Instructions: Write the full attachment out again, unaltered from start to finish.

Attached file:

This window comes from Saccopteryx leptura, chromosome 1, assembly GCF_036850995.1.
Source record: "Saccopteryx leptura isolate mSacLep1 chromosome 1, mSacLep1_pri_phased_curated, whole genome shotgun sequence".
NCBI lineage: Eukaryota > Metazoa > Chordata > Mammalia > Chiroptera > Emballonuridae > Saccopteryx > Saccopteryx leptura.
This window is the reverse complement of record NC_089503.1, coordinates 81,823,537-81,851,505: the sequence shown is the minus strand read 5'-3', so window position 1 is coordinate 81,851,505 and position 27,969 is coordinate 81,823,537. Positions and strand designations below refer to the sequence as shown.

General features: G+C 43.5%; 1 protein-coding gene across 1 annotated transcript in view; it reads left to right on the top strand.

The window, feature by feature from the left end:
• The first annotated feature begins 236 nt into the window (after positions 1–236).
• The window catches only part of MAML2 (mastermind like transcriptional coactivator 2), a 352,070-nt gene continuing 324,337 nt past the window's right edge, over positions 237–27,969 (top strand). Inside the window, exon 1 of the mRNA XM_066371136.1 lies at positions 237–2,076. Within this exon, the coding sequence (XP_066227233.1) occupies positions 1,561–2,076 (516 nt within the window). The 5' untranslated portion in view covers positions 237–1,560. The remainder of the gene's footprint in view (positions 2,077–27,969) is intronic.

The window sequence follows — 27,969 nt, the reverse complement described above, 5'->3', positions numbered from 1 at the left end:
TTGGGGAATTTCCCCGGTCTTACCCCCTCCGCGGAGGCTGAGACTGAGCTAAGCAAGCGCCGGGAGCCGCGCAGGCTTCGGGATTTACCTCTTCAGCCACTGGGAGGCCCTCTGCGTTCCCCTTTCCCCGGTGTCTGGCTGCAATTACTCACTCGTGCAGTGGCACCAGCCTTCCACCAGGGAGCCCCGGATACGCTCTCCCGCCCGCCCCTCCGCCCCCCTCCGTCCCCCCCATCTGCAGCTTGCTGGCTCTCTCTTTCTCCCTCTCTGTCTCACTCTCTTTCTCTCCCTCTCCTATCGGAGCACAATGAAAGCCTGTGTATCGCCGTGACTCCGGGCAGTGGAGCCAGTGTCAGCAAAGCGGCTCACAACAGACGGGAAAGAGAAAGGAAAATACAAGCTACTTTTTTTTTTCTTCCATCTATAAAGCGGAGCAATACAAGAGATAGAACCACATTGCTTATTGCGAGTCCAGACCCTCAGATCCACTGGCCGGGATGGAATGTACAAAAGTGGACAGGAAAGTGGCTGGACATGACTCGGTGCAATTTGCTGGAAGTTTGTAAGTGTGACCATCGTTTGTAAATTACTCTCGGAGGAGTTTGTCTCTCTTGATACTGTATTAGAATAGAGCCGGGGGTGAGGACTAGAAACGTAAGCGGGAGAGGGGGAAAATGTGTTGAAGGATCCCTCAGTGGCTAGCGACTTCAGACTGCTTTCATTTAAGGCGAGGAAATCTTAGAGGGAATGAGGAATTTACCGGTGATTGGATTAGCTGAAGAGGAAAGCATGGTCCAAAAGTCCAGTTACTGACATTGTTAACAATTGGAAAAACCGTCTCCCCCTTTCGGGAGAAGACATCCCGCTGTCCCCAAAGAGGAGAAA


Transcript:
This window comes from Saccopteryx leptura, chromosome 1, assembly GCF_036850995.1.
Source record: "Saccopteryx leptura isolate mSacLep1 chromosome 1, mSacLep1_pri_phased_curated, whole genome shotgun sequence".
NCBI lineage: Eukaryota > Metazoa > Chordata > Mammalia > Chiroptera > Emballonuridae > Saccopteryx > Saccopteryx leptura.
This window is the reverse complement of record NC_089503.1, coordinates 81,823,537-81,851,505: the sequence shown is the minus strand read 5'-3', so window position 1 is coordinate 81,851,505 and position 27,969 is coordinate 81,823,537. Positions and strand designations below refer to the sequence as shown.

General features: G+C 43.5%; 1 protein-coding gene across 1 annotated transcript in view; it reads left to right on the top strand.

The window, feature by feature from the left end:
• The first annotated feature begins 236 nt into the window (after positions 1–236).
• The window catches only part of MAML2 (mastermind like transcriptional coactivator 2), a 352,070-nt gene continuing 324,337 nt past the window's right edge, over positions 237–27,969 (top strand). Inside the window, exon 1 of the mRNA XM_066371136.1 lies at positions 237–2,076. Within this exon, the coding sequence (XP_066227233.1) occupies positions 1,561–2,076 (516 nt within the window). The 5' untranslated portion in view covers positions 237–1,560. The remainder of the gene's footprint in view (positions 2,077–27,969) is intronic.

The window sequence follows — 27,969 nt, the reverse complement described above, 5'->3', positions numbered from 1 at the left end:
TTGGGGAATTTCCCCGGTCTTACCCCCTCCGCGGAGGCTGAGACTGAGCTAAGCAAGCGCCGGGAGCCGCGCAGGCTTCGGGATTTACCTCTTCAGCCACTGGGAGGCCCTCTGCGTTCCCCTTTCCCCGGTGTCTGGCTGCAATTACTCACTCGTGCAGTGGCACCAGCCTTCCACCAGGGAGCCCCGGATACGCTCTCCCGCCCGCCCCTCCGCCCCCCTCCGTCCCCCCCATCTGCAGCTTGCTGGCTCTCTCTTTCTCCCTCTCTGTCTCACTCTCTTTCTCTCCCTCTCCTATCGGAGCACAATGAAAGCCTGTGTATCGCCGTGACTCCGGGCAGTGGAGCCAGTGTCAGCAAAGCGGCTCACAACAGACGGGAAAGAGAAAGGAAAATACAAGCTACTTTTTTTTTTCTTCCATCTATAAAGCGGAGCAATACAAGAGATAGAACCACATTGCTTATTGCGAGTCCAGACCCTCAGATCCACTGGCCGGGATGGAATGTACAAAAGTGGACAGGAAAGTGGCTGGACATGACTCGGTGCAATTTGCTGGAAGTTTGTAAGTGTGACCATCGTTTGTAAATTACTCTCGGAGGAGTTTGTCTCTCTTGATACTGTATTAGAATAGAGCCGGGGGTGAGGACTAGAAACGTAAGCGGGAGAGGGGGAAAATGTGTTGAAGGATCCCTCAGTGGCTAGCGACTTCAGACTGCTTTCATTTAAGGCGAGGAAATCTTAGAGGGAATGAGGAATTTACCGGTGATTGGATTAGCTGAAGAGGAAAGCATGGTCCAAAAGTCCAGTTACTGACATTGTTAACAATTGGAAAAACCGTCTCCCCCTTTCGGGAGAAGACATCCCGCTGTCCCCAAAGAGGAGAAA